The Quantative section of the GMAT includes 37 questions grouped into two categories: problem solving and data sufficiency. The latter and more ominous of the two, data sufficiency is designed to measure your ability to:
Achieving success in the Critical Reasoning section of the GMAT exam is as methodical as the name suggests. The section consists of a series of short passages (typically 100 words or less), a follow-up question, and five multiple-choice answers. Do not worry about being familiar with the content discussed in the passages. The goal of this section is to test your ability to make an argument, evaluate an argument, and formulate or assess various chains of reasoning.
In the Sentence Correction section of the GMAT each question consists of a sentence with an underlined portion. This underlined portion may contain an error in grammar or word function. Following the sentence are 5 answer choices, the first of which will always be an exact replica of the underlined segment. It is your job to decide whether the underlined segment of each sentence accurately and effectively expresses an idea or relationship, or whether the sentence could be enhanced by replacing the underlined text with one of the multiple choice alternatives. A correct sentence will be both grammatically and structurally sound. It will be clear and concise while conforming to all the rules of standard written English.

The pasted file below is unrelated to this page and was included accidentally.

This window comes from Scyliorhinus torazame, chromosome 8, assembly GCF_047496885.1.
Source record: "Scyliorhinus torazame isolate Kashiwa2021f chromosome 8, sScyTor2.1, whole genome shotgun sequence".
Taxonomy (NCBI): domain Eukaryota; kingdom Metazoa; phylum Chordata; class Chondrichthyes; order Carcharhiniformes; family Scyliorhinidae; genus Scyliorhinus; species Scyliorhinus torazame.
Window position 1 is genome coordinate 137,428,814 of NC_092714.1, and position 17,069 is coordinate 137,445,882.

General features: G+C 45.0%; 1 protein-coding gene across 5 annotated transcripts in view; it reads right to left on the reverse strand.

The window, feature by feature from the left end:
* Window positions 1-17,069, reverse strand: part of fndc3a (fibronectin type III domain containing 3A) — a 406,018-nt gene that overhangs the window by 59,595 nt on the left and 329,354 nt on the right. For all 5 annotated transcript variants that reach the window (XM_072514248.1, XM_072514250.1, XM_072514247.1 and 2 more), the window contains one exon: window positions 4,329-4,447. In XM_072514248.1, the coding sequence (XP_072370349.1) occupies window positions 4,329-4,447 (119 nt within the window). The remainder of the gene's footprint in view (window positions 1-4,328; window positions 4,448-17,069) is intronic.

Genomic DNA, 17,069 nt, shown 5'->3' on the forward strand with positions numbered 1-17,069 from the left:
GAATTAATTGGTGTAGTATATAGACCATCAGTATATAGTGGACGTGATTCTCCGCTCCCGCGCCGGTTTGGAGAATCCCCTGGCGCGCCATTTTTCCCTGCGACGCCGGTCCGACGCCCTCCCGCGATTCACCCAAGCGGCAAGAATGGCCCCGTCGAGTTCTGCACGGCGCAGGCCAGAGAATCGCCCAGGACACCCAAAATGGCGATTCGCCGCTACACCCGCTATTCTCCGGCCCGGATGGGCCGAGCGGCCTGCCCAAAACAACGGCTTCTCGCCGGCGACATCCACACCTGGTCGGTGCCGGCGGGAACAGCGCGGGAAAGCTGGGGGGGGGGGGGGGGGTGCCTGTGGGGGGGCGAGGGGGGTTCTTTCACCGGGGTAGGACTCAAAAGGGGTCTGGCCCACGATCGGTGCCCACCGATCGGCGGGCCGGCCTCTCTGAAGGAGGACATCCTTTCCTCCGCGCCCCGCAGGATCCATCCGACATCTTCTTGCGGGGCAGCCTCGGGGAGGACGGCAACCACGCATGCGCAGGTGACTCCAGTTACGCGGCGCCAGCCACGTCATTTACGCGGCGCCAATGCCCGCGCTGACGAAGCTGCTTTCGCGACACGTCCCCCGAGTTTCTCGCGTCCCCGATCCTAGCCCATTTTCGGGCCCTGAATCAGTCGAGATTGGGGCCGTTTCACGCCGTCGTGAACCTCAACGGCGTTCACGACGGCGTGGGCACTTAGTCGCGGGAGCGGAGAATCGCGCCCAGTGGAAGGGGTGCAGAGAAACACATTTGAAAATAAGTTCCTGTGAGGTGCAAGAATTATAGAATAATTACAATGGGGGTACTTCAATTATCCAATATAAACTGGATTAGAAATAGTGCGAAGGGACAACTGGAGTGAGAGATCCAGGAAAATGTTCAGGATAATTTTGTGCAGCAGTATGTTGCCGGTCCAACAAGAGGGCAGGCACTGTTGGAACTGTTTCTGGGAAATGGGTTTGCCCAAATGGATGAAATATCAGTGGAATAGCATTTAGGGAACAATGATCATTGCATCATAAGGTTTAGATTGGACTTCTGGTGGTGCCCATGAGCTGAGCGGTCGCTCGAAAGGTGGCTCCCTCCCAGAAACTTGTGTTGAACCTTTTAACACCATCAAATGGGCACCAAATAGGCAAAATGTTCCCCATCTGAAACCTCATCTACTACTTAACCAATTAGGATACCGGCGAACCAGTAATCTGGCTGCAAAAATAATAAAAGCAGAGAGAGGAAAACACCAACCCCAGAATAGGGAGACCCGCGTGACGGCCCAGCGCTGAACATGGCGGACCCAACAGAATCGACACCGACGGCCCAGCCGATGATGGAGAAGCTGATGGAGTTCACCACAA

If you prefer to learn on a one-on-one environment or are looking to improve a specific area, GMAT tutoring may be the right choice for you. Luckily, if you are a New Yorker, you have many GMAT tutoring options available to you.
Since there are so many GMAT prep companies in New York who offer classroom instruction, it can be tough knowing which one to choose. That's why we have provided details about the most popular GMAT courses in New York.